• Exodus 7:19, And the Lord spake unto Moses, Say unto Aaron, Take thy rod, and stretch out thine hand upon the waters of Egypt, upon their streams, upon their rivers, and upon their ponds, and upon all their pools of water, that they may become blood; and that there may be blood throughout all the land of Egypt, both in vessels of woord, and in vessels of stone.
  • Exodus 14:16, But lift thou up thy rod, and stretch out thine hand over the sea, and divide it: and the children of Israel shall go on dry ground through the midst of the sea.

The woman said she would not leave Elisha. So, the man of God went to where the issue was. There are times we need to get out and go. It’s more important to go to the problem. Don’t sit back and wait for others or for the problem to come to us.

In verses 31-37

Elisha’s servant got there first and did as instructed. However, the child did not wake up. The condition was recognized, and the man of God was not defeated by failure. Not his failure but the failure of the world. Elisha knew the objective, went into the inner chamber, and prayed to be endued with power. Elisha cried to God in faith and belief. Maybe Elisha saw the similarities between this situation and the one Elijah was in.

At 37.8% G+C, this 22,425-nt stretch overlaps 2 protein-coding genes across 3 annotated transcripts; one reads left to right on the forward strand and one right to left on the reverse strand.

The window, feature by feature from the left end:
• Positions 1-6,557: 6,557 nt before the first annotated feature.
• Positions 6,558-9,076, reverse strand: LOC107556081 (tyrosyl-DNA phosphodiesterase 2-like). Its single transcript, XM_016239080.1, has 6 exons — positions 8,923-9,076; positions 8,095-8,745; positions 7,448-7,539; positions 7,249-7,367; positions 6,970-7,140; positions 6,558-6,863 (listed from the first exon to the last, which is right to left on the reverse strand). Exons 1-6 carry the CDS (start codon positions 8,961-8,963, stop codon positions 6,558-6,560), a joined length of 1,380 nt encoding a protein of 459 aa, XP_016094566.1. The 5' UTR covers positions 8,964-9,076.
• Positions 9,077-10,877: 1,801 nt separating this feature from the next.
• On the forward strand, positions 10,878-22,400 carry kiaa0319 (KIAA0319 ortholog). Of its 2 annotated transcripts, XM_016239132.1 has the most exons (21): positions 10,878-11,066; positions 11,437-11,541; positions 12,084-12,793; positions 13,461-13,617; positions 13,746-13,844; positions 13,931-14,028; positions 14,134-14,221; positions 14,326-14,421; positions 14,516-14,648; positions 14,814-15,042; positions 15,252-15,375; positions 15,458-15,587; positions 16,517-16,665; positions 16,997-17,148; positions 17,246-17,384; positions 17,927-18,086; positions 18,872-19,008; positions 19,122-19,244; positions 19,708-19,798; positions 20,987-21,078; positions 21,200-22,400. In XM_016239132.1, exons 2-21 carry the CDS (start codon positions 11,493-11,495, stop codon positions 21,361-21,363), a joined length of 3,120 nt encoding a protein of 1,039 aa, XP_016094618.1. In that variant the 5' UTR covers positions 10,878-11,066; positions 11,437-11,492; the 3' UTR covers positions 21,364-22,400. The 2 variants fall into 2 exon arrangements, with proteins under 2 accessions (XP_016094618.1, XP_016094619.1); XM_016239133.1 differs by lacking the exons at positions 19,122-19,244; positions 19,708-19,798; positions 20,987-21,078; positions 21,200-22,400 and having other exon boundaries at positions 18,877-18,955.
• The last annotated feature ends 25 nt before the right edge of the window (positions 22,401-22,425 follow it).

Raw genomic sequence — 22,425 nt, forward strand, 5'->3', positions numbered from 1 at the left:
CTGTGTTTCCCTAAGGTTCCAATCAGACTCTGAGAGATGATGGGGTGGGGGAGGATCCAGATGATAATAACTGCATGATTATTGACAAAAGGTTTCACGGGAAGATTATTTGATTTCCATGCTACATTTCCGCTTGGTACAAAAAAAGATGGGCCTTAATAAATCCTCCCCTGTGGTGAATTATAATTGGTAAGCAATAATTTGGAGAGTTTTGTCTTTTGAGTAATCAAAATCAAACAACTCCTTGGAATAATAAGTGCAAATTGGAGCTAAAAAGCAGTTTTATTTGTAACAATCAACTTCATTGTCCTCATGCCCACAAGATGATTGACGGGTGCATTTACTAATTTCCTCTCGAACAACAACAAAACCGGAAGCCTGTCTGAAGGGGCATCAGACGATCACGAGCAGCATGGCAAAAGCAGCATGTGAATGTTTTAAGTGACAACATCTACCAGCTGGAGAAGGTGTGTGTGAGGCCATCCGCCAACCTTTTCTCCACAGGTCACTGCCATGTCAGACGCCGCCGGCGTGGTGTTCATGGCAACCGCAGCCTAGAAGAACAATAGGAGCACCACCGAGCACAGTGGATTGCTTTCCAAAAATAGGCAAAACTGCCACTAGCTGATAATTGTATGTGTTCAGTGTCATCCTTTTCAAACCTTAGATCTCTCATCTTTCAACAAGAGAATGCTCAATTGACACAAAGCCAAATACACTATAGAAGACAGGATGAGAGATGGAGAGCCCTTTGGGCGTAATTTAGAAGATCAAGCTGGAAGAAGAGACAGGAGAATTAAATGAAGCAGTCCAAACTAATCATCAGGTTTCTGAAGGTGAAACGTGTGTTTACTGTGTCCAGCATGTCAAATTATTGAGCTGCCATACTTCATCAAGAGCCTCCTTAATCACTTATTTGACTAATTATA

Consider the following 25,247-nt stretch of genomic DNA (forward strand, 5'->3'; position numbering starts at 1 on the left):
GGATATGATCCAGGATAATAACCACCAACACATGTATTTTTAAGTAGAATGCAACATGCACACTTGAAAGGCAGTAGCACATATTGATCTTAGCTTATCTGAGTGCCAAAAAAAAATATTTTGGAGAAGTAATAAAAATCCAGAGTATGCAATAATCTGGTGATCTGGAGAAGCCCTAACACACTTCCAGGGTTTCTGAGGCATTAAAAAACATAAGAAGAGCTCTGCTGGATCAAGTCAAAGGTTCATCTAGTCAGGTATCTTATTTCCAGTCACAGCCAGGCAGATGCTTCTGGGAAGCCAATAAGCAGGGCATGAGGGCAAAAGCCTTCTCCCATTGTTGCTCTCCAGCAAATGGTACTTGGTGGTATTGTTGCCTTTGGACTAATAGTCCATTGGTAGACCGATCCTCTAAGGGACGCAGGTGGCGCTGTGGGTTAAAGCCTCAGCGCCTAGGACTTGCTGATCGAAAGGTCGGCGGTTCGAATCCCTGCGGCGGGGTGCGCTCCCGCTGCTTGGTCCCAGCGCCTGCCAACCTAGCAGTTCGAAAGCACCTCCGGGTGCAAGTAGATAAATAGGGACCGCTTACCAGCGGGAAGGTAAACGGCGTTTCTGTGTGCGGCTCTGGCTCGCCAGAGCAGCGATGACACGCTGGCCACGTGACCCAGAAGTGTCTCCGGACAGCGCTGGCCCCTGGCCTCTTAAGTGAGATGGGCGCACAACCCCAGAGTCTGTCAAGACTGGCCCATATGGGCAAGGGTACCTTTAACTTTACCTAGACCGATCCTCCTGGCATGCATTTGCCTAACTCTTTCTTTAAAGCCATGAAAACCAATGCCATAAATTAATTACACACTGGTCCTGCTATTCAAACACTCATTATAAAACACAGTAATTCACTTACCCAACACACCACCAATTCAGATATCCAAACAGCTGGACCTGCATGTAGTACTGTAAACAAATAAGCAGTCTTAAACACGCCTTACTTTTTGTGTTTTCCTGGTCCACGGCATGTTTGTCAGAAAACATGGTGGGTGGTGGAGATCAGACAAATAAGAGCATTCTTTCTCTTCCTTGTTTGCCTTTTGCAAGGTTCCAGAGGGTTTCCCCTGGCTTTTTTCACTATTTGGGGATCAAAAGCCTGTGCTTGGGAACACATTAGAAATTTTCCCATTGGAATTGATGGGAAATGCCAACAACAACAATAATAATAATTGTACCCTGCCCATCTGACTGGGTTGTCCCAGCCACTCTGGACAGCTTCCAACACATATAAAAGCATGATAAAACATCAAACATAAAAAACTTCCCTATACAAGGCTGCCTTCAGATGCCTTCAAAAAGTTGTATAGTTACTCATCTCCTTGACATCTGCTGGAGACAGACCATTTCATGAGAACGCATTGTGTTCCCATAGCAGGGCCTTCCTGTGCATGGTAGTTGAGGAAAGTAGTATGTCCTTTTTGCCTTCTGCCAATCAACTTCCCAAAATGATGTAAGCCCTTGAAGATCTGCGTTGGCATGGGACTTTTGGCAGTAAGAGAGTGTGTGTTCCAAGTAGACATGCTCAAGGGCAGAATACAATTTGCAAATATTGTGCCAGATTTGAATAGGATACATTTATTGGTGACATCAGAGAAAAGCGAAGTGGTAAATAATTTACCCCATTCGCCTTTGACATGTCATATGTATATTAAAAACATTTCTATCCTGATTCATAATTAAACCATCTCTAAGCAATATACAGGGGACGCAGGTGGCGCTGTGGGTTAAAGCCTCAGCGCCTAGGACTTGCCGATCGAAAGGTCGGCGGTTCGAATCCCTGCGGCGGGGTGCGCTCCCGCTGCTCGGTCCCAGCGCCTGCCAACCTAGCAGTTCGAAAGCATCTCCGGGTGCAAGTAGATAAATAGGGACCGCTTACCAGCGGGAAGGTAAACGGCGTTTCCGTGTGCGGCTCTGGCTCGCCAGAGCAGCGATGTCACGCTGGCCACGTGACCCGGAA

• 1 Kings 17:19, And he said unto her, Give me thy son. And he took him out of her bosom, and carried him up into a loft, where he abode, and laid him upon his own bed.
  • 1 Kings 17:21, And he stretched himself upon the child three times, and cried unto the Lord, and said, O Lord my God, I pray thee, let this child's soul come into him again.

Prayers do get answered. Maybe not in the way we want, but in accordance with God’s will. The action that followed the prayer was that the child came to life. Elisha, in faith, had called unto God and the child was restored. We can only imagine the woman’s response.

  • 1 Kings 17:24, And the woman said to Elijah, Now by this I know that thou art a man of God, and that the word of the Lord in thy mouth is truth.

There is a need for us to be alive as well. Don’t be a dead servant. Do not settle for anything except life. There is life in Christ. We need to show true concern for others as we share the Gospel. Those who take the life of Christ to a dead world must do so with deep conviction and in fervent prayer. Those dead in sin come to life when they come in contact with Christ.

Walking Through the Woods

An atheist was walking through the woods admiring all that the "accident of evolution" had created. "What majestic trees! Wha...